“That was the only way I could get everything on it,” he said.
One side of the card shows that Fowler is an assistant planning director with the city, a department he has been part of for all but three of the past 28 years.
Flip the card over and Fowler is the executive director of the Downtown Development Authority, a post he has held for the last 19 months.
Whichever title someone chooses to call him, one thing remains undeniable. There are only a handful of people who have had as much input in the commercial development of the central business district as Fowler, first as a city planner and now as that planner and head adviser of the panel that has improving downtown as its mission.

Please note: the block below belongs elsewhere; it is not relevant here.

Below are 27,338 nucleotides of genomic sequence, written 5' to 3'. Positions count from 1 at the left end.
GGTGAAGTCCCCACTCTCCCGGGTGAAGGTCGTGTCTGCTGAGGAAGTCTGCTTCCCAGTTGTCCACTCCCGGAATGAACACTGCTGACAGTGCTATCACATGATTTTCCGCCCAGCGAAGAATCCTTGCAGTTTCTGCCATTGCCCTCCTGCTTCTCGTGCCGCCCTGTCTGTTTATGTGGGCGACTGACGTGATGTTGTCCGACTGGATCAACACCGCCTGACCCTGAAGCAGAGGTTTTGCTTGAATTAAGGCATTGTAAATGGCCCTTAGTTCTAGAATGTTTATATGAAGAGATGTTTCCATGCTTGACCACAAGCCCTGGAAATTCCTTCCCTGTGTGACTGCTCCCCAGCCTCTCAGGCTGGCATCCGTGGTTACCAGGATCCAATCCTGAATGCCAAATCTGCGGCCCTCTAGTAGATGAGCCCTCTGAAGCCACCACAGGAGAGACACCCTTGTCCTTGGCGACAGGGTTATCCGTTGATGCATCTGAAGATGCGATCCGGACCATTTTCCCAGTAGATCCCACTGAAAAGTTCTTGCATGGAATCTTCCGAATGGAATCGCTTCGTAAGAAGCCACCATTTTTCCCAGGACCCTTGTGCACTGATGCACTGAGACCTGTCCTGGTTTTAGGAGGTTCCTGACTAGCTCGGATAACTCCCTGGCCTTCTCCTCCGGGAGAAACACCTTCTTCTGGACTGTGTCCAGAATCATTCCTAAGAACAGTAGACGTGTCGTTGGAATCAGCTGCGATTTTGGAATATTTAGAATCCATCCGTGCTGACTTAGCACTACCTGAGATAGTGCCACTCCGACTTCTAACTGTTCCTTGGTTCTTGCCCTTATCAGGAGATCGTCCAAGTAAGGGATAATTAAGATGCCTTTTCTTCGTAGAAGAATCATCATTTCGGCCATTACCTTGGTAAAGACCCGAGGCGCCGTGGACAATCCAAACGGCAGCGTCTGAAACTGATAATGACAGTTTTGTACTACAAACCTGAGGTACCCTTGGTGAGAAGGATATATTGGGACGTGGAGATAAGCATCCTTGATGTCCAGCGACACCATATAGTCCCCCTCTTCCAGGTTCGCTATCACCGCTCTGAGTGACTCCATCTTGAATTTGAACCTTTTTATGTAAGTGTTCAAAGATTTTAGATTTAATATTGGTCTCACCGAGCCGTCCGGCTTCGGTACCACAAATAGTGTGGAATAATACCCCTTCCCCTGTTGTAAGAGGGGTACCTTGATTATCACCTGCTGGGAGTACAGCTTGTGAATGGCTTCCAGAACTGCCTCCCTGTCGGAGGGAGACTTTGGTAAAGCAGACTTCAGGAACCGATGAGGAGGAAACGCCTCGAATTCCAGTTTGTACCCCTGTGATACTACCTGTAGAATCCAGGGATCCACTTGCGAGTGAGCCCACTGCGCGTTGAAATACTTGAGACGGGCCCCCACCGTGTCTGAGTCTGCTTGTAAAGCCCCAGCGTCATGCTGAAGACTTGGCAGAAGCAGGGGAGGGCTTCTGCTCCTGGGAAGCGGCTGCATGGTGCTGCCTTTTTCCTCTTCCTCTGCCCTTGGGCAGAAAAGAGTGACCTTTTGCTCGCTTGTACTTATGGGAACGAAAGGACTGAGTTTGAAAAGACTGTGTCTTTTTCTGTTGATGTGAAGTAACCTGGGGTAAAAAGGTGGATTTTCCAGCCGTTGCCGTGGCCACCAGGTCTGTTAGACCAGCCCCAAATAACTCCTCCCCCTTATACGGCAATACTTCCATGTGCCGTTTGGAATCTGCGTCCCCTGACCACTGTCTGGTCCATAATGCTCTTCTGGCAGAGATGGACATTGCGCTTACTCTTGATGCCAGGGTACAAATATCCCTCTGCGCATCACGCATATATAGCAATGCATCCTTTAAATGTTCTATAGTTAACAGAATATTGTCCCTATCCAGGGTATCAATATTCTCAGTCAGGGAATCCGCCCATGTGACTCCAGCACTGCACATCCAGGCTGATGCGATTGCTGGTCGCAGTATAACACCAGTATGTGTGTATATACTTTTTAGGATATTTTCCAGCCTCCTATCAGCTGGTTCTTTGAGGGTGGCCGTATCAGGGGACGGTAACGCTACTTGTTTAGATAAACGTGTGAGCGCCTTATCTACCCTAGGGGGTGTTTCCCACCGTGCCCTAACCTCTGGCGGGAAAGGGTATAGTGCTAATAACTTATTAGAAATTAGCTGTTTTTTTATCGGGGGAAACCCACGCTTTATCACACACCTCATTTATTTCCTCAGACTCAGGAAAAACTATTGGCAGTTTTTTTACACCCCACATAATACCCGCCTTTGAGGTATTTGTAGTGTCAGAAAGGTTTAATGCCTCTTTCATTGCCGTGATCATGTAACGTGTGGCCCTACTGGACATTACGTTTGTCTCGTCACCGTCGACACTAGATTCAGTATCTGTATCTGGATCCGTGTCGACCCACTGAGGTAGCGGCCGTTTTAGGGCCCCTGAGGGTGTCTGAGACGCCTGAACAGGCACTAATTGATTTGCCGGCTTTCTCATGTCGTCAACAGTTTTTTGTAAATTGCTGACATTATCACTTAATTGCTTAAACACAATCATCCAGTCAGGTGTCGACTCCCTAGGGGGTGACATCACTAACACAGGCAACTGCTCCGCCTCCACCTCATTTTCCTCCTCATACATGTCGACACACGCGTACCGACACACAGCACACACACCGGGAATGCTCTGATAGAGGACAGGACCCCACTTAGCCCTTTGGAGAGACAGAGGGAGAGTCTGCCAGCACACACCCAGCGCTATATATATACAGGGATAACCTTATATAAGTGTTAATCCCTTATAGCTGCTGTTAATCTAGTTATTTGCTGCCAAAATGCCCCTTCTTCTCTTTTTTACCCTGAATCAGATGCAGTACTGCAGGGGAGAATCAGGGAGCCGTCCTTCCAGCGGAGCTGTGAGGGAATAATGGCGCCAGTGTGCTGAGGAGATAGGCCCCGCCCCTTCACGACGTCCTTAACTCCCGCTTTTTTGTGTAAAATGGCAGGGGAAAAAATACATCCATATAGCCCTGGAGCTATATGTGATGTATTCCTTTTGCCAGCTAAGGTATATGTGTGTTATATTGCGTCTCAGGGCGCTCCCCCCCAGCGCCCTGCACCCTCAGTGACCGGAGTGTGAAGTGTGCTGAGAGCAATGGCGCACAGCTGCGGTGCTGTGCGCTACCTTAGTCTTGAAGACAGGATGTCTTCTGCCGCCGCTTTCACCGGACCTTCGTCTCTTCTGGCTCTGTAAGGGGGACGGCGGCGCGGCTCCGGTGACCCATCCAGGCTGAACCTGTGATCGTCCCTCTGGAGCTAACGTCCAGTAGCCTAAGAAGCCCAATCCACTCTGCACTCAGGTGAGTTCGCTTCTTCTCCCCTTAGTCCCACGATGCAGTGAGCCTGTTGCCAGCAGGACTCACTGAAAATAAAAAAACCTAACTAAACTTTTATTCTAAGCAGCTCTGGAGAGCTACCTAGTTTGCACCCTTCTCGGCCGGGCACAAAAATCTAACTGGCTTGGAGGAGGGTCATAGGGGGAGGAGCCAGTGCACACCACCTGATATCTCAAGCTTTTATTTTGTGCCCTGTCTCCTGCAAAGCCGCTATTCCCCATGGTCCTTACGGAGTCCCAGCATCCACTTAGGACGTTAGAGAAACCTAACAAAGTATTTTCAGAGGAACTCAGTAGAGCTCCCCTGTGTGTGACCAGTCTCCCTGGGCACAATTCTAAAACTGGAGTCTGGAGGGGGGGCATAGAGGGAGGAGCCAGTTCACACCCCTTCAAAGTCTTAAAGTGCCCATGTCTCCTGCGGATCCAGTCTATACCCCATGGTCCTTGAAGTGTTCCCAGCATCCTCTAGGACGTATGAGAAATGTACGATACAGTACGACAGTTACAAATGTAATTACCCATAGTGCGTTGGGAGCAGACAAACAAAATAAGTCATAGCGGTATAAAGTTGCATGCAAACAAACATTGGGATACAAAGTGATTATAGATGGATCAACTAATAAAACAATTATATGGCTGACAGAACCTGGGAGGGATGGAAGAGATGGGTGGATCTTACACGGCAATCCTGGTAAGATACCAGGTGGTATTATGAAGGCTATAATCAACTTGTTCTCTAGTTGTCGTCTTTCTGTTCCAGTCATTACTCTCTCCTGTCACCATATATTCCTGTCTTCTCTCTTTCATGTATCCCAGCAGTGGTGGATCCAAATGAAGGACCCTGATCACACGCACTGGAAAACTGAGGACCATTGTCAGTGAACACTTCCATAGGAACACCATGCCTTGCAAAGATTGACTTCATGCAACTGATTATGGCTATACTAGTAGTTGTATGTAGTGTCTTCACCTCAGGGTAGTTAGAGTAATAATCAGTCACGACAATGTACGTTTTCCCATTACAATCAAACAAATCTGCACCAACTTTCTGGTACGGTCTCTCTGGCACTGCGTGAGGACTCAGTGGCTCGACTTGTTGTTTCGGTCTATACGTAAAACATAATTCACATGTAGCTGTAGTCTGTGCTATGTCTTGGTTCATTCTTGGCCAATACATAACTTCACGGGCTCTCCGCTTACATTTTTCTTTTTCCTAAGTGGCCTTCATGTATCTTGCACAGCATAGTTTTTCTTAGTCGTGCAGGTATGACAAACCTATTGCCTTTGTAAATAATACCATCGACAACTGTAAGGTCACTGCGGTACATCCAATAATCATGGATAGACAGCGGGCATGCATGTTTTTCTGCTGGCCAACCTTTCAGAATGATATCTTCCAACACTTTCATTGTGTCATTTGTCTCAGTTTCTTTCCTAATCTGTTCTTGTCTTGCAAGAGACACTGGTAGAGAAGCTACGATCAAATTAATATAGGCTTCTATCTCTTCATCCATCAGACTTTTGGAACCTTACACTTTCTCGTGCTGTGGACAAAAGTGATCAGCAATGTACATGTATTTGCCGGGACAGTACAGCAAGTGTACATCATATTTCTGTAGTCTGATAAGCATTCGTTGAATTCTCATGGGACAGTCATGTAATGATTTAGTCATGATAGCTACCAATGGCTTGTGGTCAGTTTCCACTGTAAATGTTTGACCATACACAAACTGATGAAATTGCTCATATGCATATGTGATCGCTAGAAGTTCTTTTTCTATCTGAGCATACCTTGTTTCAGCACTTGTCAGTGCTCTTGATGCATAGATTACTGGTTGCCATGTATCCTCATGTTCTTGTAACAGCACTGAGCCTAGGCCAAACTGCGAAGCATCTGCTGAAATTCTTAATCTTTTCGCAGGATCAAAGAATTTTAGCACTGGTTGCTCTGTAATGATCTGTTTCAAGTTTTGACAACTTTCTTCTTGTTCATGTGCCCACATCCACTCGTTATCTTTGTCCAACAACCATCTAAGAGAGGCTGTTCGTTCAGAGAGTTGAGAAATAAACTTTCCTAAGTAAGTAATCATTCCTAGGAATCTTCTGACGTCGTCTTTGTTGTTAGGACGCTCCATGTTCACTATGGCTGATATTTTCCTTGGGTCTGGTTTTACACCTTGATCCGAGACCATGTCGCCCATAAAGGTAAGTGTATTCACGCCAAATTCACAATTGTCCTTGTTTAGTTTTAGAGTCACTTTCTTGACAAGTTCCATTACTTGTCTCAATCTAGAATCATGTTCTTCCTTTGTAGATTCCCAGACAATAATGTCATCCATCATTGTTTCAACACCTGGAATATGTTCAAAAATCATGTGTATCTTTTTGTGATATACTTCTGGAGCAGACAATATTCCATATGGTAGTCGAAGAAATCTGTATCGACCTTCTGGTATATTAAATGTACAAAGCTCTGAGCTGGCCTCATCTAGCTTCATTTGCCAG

Fowler began his career with the city as a paid college intern in the planning department while he was earning his degree in urban and environmental studies at Grand Valley State University. That was back in 1976.
“Since then, I’ve had tremendous opportunities offered to me by the city of Grand Rapids, along with an exciting career,” he said.
Fowler left the city for a short stint to serve three years with the West Michigan Regional Planning Commission. But he returned to the city’s planning department in 1986 and has been an integral part of that group ever since.
Prior to replacing the retired Jim Knack in 2003 as DDA executive director, Fowler was on that board’s staff for the better part of a decade after being designated as the city’s downtown planner in 1995.